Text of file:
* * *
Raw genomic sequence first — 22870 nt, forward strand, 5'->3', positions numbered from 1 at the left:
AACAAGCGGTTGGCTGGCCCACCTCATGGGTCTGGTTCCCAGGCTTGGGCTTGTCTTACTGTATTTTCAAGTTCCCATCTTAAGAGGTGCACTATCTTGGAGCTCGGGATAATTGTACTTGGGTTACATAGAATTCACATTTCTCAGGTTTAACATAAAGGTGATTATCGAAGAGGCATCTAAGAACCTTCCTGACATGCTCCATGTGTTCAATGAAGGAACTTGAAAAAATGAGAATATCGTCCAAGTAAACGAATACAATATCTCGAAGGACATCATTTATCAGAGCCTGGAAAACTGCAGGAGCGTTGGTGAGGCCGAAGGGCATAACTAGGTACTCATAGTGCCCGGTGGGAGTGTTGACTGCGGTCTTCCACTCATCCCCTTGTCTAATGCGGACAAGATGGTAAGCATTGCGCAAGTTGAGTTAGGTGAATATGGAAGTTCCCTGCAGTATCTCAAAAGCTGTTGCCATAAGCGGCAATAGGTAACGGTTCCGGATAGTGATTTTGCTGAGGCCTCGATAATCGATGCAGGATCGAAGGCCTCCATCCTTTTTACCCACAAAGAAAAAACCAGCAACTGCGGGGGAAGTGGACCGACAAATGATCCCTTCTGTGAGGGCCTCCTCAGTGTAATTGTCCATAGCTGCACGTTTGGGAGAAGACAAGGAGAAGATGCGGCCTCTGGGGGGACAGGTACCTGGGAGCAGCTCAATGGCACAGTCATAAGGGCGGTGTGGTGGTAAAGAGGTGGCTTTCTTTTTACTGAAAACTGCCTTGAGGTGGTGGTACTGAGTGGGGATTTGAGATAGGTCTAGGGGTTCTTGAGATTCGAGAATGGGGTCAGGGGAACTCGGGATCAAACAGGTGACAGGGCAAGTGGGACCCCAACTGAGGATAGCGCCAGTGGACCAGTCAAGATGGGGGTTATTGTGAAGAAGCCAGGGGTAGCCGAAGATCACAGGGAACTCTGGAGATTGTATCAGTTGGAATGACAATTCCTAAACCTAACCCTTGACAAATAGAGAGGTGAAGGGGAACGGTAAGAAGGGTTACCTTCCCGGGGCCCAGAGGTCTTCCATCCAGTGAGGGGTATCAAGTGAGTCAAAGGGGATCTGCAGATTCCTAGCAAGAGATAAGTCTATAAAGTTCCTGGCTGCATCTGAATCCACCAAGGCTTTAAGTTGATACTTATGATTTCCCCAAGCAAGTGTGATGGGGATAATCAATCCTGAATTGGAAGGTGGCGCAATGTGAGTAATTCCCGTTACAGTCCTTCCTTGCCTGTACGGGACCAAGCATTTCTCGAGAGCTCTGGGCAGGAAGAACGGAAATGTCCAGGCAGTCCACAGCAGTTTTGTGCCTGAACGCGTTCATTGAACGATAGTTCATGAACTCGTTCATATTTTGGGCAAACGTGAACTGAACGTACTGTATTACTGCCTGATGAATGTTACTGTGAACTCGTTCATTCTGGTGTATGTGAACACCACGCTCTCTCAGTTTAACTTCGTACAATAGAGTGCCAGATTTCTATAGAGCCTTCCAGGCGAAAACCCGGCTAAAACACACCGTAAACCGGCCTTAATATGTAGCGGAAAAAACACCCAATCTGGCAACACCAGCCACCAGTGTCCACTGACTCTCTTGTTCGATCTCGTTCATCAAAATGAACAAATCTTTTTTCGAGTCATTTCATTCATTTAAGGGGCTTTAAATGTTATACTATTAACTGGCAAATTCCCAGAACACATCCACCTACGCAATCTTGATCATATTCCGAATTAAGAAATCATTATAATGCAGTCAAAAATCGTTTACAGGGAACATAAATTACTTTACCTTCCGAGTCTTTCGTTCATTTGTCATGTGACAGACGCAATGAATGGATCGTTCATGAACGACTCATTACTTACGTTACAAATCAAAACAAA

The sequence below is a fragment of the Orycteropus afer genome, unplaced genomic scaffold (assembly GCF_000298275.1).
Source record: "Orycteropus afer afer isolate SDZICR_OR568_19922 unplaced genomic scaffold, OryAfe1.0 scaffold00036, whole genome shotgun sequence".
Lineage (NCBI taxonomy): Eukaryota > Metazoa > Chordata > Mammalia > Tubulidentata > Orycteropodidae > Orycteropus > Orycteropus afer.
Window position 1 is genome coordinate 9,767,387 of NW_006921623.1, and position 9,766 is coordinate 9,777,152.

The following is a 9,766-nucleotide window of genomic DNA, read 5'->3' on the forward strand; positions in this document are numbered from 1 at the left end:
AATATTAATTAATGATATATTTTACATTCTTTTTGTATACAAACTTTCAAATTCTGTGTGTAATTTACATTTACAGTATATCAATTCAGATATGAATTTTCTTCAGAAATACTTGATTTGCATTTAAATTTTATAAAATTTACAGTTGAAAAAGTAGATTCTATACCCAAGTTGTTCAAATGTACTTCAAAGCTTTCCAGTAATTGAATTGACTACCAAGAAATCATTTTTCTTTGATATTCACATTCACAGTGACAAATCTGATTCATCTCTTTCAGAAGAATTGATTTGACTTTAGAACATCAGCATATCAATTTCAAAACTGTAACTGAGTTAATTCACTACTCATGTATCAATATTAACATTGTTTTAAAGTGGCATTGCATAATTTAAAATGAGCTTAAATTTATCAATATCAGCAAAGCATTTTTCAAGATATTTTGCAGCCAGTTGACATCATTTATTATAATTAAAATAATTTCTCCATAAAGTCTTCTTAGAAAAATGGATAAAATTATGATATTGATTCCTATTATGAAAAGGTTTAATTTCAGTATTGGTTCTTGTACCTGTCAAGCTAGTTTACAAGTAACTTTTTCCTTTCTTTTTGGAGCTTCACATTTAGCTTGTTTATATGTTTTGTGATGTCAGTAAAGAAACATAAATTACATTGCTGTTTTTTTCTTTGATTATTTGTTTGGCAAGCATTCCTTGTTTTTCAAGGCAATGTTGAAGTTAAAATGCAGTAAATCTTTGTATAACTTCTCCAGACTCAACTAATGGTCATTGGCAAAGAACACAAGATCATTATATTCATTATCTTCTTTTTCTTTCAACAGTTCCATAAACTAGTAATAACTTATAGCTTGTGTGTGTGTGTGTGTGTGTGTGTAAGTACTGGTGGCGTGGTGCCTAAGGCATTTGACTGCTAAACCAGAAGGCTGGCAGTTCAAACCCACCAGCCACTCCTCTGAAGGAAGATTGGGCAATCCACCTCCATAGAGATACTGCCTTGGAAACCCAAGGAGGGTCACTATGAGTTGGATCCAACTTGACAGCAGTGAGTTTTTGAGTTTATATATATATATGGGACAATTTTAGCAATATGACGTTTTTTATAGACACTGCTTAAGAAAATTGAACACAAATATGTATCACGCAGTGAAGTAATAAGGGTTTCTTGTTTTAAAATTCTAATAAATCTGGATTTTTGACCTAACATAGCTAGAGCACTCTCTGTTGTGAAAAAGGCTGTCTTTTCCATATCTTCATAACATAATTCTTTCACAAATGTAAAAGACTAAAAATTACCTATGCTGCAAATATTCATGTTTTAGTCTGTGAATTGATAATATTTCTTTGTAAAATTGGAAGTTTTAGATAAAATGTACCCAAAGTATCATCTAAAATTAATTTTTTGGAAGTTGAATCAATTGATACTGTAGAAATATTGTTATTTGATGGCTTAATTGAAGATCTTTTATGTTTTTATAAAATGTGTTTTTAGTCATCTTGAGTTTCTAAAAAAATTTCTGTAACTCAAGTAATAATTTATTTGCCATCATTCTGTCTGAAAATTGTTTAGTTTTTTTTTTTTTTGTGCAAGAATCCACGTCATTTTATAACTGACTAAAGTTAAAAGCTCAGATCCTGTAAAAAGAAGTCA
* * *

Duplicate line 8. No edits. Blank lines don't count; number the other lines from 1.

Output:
AATATTAATTAATGATATATTTTACATTCTTTTTGTATACAAACTTTCAAATTCTGTGTGTAATTTACATTTACAGTATATCAATTCAGATATGAATTTTCTTCAGAAATACTTGATTTGCATTTAAATTTTATAAAATTTACAGTTGAAAAAGTAGATTCTATACCCAAGTTGTTCAAATGTACTTCAAAGCTTTCCAGTAATTGAATTGACTACCAAGAAATCATTTTTCTTTGATATTCACATTCACAGTGACAAATCTGATTCATCTCTTTCAGAAGAATTGATTTGACTTTAGAACATCAGCATATCAATTTCAAAACTGTAACTGAGTTAATTCACTACTCATGTATCAATATTAACATTGTTTTAAAGTGGCATTGCATAATTTAAAATGAGCTTAAATTTATCAATATCAGCAAAGCATTTTTCAAGATATTTTGCAGCCAGTTGACATCATTTATTATAATTAAAATAATTTCTCCATAAAGTCTTCTTAGAAAAATGGATAAAATTATGATATTGATTCCTATTATGAAAAGGTTTAATTTCAGTATTGGTTCTTGTACCTGTCAAGCTAGTTTACAAGTAACTTTTTCCTTTCTTTTTGGAGCTTCACATTTAGCTTGTTTATATGTTTTGTGATGTCAGTAAAGAAACATAAATTACATTGCTGTTTTTTTCTTTGATTATTTGTTTGGCAAGCATTCCTTGTTTTTCAAGGCAATGTTGAAGTTAAAATGCAGTAAATCTTTGTATAACTTCTCCAGACTCAACTAATGGTCATTGGCAAAGAACACAAGATCATTATATTCATTATCTTCTTTTTCTTTCAACAGTTCCATAAACTAGTAATAACTTATAGCTTGTGTGTGTGTGTGTGTGTGTGTGTAAGTACTGGTGGCGTGGTGCCTAAGGCATTTGACTGCTAAACCAGAAGGCTGGCAGTTCAAACCCACCAGCCACTCCTCTGAAGGAAGATTGGGCAATCCACCTCCATAGAGATACTGCCTTGGAAACCCAAGGAGGGTCACTATGAGTTGGATCCAACTTGACAGCAGTGAGTTTTTGAGTTTATATATATATATGGGACAATTTTAGCAATATGACGTTTTTTATAGACACTGCTTAAGAAAATTGAACACAAATATGTATCACGCAGTGAAGTAATAAGGGTTTCTTGTTTTAAAATTCTAATAAATCTGGATTTTTGACCTAACATAGCTAGAGCACTCTCTGTTGTGAAAAAGGCTGTCTTTTCCATATCTTCATAACATAATTCTTTCACAAATGTAAAAGACTAAAAATTACCTATGCTGCAAATATTCATGTTTTAGTCTGTGAATTGATAATATTTCTTTGTAAAATTGGAAGTTTTAGATAAAATGTACCCAAAGTATCATCTAAAATTAATTTTTTGGAAGTTGAATCAATTGATACTGTAGAAATATTGTTATTTGATGGCTTAATTGAAGATCTTTTATGTTTTTATAAAATGTGTTTTTAGTCATCTTGAGTTTCTAAAAAAATTTCTGTAACTCAAGTAATAATTTATTTGCCATCATTCTGTCTGAAAATTGTTTAGTTTTTTTTTTTTTTGTGCAAGAATCCACGTCATTTTATAACTGACTAAAGTTAAAAGCTCAGATCCTGTAAAAAGAAGTCA